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AHIP on Insurance Tax Hit

By December 18, 2012Commentary

The health reform law is a hodgepodge of rules, taxes and supposedly innovative programs to improve quality and lower costs.  In 2013 the reality of this mess will begin to sink in and by 2014 the full scope of the disaster will become apparent.  As one of the funding gimmicks to make it appear that the law would reduce the deficit, Congress had a number of large taxes kick-in before the coverage mandates and expansions did,.  One that does not start until 2014 is the health insurance tax, but a report done for America’s health insurance plans by actuarial firm Oliver Wyman projects the likely costs, on a state-by-state basis of this tax.  Consumers should remember that they ultimately pay all of these taxes and if they think their health care costs are going down, they are delusional, but fortunately the reform law ensures that they have very good coverage for that condition.   (AHIP OW Report)   The tax will cost about $8 billion in 2014, rising to $14.3 billion in 2018 and continuing to grow every year.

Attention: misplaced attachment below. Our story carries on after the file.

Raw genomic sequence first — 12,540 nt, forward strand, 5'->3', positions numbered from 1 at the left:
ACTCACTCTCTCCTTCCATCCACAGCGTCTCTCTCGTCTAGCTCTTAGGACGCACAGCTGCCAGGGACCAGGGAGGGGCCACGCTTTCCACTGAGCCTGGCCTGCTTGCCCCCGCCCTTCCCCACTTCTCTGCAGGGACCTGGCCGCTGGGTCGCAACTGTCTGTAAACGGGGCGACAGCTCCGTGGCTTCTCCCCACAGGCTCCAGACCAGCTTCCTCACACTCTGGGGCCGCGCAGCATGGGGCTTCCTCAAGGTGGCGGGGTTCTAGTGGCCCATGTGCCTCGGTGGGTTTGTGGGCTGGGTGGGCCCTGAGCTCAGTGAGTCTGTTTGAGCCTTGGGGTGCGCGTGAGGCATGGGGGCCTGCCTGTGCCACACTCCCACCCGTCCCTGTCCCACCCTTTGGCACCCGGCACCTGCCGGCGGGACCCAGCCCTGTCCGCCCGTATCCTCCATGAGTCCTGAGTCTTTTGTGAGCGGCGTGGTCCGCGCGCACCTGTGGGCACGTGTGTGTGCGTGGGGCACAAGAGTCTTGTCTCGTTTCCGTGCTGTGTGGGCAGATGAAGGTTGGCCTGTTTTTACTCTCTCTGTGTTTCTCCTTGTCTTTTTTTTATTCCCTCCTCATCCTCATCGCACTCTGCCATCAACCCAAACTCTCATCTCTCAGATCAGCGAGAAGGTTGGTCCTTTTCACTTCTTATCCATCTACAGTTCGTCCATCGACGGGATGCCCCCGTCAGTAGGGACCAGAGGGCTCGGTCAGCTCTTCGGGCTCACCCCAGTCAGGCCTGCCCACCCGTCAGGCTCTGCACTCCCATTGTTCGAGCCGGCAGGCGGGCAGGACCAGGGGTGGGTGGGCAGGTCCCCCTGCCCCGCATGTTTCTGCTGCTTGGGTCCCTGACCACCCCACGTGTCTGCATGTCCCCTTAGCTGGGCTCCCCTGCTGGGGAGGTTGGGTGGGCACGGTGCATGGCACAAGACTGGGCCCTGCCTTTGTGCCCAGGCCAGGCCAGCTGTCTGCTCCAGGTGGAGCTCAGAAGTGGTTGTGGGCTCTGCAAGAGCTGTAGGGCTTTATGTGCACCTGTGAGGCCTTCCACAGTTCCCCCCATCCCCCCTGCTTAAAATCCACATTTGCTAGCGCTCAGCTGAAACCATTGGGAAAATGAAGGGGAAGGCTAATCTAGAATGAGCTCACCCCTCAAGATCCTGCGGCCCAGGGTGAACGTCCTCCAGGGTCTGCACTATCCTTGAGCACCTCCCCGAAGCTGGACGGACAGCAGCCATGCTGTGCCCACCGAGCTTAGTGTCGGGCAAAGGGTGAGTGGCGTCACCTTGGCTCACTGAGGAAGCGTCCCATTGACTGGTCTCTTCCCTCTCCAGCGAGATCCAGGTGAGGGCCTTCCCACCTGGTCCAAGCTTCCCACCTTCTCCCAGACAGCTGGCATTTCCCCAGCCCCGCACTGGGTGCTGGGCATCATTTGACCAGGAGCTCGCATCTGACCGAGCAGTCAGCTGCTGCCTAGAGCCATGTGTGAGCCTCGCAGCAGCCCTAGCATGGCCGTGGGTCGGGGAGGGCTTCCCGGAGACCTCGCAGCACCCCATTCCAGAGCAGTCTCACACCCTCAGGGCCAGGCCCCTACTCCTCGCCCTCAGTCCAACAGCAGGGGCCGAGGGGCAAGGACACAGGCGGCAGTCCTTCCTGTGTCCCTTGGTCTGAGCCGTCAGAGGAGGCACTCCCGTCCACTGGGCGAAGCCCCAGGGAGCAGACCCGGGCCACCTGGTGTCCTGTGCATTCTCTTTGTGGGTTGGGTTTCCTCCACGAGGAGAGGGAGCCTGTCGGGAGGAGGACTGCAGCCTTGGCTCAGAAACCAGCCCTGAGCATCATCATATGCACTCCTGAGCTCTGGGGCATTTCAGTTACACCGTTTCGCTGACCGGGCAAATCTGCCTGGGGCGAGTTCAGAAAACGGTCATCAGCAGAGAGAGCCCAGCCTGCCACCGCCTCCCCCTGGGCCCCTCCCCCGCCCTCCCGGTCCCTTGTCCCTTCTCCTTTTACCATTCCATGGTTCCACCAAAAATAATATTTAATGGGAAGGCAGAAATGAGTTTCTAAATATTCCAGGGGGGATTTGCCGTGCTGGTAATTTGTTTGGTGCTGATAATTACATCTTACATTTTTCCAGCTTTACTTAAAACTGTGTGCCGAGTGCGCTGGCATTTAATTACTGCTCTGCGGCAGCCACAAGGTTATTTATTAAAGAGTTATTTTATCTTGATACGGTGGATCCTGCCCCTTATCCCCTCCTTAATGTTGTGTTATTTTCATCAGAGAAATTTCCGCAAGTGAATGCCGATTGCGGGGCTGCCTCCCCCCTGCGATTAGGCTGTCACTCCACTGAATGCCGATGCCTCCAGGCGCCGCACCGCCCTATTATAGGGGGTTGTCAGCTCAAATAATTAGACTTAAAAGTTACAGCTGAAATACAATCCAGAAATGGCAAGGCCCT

The likely impact on premiums is about a 1.9% to 2.3% increase in 2014 and by 2023 that increase will be 2.8% to 3.7% and this is just one of many health reform aspects that will make coverage costs rise.  Consumers should understand that they are going to pay these costs in full.  On average over ten years, a family will be paying $5140 more, or over $500 a year, in the individual market, $6883 or $688 per year in the small group market and $7186 or $718 per year in the large group market.  The increase even affects Medicare and Medicaid enrollees.  The biggest hits fortunately are in states that tended to support the law, like New York and California.  How the Administration and its cohorts in Congress could have sold this law as reducing health insurance premiums is a disgraceful travesty.  When all is said and done, the cost of obtaining health care coverage on a is likely to be at least 10-20% higher just because of the provisions of this “reform” act.  Hang on for a bumpy ride when the public fully realizes this.

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